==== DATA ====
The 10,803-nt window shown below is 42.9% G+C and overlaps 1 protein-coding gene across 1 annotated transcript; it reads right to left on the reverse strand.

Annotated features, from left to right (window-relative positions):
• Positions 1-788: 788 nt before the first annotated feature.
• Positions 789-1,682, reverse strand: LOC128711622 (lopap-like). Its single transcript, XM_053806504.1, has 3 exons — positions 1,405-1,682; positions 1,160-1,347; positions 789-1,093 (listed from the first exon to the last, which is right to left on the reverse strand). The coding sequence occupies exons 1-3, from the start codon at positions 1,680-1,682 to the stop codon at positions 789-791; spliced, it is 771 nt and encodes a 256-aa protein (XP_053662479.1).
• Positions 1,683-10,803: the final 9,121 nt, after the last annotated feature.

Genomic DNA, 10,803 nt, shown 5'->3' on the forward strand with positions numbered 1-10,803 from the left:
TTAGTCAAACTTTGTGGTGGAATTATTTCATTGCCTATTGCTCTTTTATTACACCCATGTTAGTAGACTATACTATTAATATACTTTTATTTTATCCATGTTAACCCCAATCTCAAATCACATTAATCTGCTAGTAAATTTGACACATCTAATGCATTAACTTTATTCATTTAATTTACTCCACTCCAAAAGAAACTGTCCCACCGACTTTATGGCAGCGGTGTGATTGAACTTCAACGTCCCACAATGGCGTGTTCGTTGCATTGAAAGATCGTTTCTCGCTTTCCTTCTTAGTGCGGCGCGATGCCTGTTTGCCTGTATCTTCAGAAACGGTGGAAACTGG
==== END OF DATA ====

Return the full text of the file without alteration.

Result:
The 10,803-nt window shown below is 42.9% G+C and overlaps 1 protein-coding gene across 1 annotated transcript; it reads right to left on the reverse strand.

Annotated features, from left to right (window-relative positions):
• Positions 1-788: 788 nt before the first annotated feature.
• Positions 789-1,682, reverse strand: LOC128711622 (lopap-like). Its single transcript, XM_053806504.1, has 3 exons — positions 1,405-1,682; positions 1,160-1,347; positions 789-1,093 (listed from the first exon to the last, which is right to left on the reverse strand). The coding sequence occupies exons 1-3, from the start codon at positions 1,680-1,682 to the stop codon at positions 789-791; spliced, it is 771 nt and encodes a 256-aa protein (XP_053662479.1).
• Positions 1,683-10,803: the final 9,121 nt, after the last annotated feature.

Genomic DNA, 10,803 nt, shown 5'->3' on the forward strand with positions numbered 1-10,803 from the left:
TTAGTCAAACTTTGTGGTGGAATTATTTCATTGCCTATTGCTCTTTTATTACACCCATGTTAGTAGACTATACTATTAATATACTTTTATTTTATCCATGTTAACCCCAATCTCAAATCACATTAATCTGCTAGTAAATTTGACACATCTAATGCATTAACTTTATTCATTTAATTTACTCCACTCCAAAAGAAACTGTCCCACCGACTTTATGGCAGCGGTGTGATTGAACTTCAACGTCCCACAATGGCGTGTTCGTTGCATTGAAAGATCGTTTCTCGCTTTCCTTCTTAGTGCGGCGCGATGCCTGTTTGCCTGTATCTTCAGAAACGGTGGAAACTGG